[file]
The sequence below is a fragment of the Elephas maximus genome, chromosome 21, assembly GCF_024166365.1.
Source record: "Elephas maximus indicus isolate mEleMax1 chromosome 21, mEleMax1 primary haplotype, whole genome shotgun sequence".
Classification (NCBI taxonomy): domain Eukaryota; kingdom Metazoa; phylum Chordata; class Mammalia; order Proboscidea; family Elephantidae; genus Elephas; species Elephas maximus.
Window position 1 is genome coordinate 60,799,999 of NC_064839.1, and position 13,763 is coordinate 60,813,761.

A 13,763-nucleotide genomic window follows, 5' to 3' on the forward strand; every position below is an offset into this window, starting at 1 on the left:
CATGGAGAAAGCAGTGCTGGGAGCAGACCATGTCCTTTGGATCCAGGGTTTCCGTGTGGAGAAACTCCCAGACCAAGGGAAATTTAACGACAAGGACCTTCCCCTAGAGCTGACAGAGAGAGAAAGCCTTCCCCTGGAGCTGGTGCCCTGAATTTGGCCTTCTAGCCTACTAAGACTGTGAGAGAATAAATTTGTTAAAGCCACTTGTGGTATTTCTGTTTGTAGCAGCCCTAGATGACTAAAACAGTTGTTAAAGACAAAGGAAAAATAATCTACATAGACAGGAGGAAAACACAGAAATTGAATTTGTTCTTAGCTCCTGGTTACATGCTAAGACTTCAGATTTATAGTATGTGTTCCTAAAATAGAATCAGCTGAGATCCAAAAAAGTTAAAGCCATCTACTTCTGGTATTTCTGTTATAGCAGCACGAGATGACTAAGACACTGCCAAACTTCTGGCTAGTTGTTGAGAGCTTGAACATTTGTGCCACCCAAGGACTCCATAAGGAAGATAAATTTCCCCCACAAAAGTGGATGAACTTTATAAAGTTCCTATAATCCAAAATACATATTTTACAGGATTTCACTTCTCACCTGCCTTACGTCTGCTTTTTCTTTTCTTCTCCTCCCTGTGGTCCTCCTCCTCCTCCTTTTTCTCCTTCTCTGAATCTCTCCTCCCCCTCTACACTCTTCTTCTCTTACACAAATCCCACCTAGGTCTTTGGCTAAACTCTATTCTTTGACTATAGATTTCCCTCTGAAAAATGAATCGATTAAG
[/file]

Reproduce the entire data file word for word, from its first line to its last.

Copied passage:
The sequence below is a fragment of the Elephas maximus genome, chromosome 21, assembly GCF_024166365.1.
Source record: "Elephas maximus indicus isolate mEleMax1 chromosome 21, mEleMax1 primary haplotype, whole genome shotgun sequence".
Classification (NCBI taxonomy): domain Eukaryota; kingdom Metazoa; phylum Chordata; class Mammalia; order Proboscidea; family Elephantidae; genus Elephas; species Elephas maximus.
Window position 1 is genome coordinate 60,799,999 of NC_064839.1, and position 13,763 is coordinate 60,813,761.

A 13,763-nucleotide genomic window follows, 5' to 3' on the forward strand; every position below is an offset into this window, starting at 1 on the left:
CATGGAGAAAGCAGTGCTGGGAGCAGACCATGTCCTTTGGATCCAGGGTTTCCGTGTGGAGAAACTCCCAGACCAAGGGAAATTTAACGACAAGGACCTTCCCCTAGAGCTGACAGAGAGAGAAAGCCTTCCCCTGGAGCTGGTGCCCTGAATTTGGCCTTCTAGCCTACTAAGACTGTGAGAGAATAAATTTGTTAAAGCCACTTGTGGTATTTCTGTTTGTAGCAGCCCTAGATGACTAAAACAGTTGTTAAAGACAAAGGAAAAATAATCTACATAGACAGGAGGAAAACACAGAAATTGAATTTGTTCTTAGCTCCTGGTTACATGCTAAGACTTCAGATTTATAGTATGTGTTCCTAAAATAGAATCAGCTGAGATCCAAAAAAGTTAAAGCCATCTACTTCTGGTATTTCTGTTATAGCAGCACGAGATGACTAAGACACTGCCAAACTTCTGGCTAGTTGTTGAGAGCTTGAACATTTGTGCCACCCAAGGACTCCATAAGGAAGATAAATTTCCCCCACAAAAGTGGATGAACTTTATAAAGTTCCTATAATCCAAAATACATATTTTACAGGATTTCACTTCTCACCTGCCTTACGTCTGCTTTTTCTTTTCTTCTCCTCCCTGTGGTCCTCCTCCTCCTCCTTTTTCTCCTTCTCTGAATCTCTCCTCCCCCTCTACACTCTTCTTCTCTTACACAAATCCCACCTAGGTCTTTGGCTAAACTCTATTCTTTGACTATAGATTTCCCTCTGAAAAATGAATCGATTAAG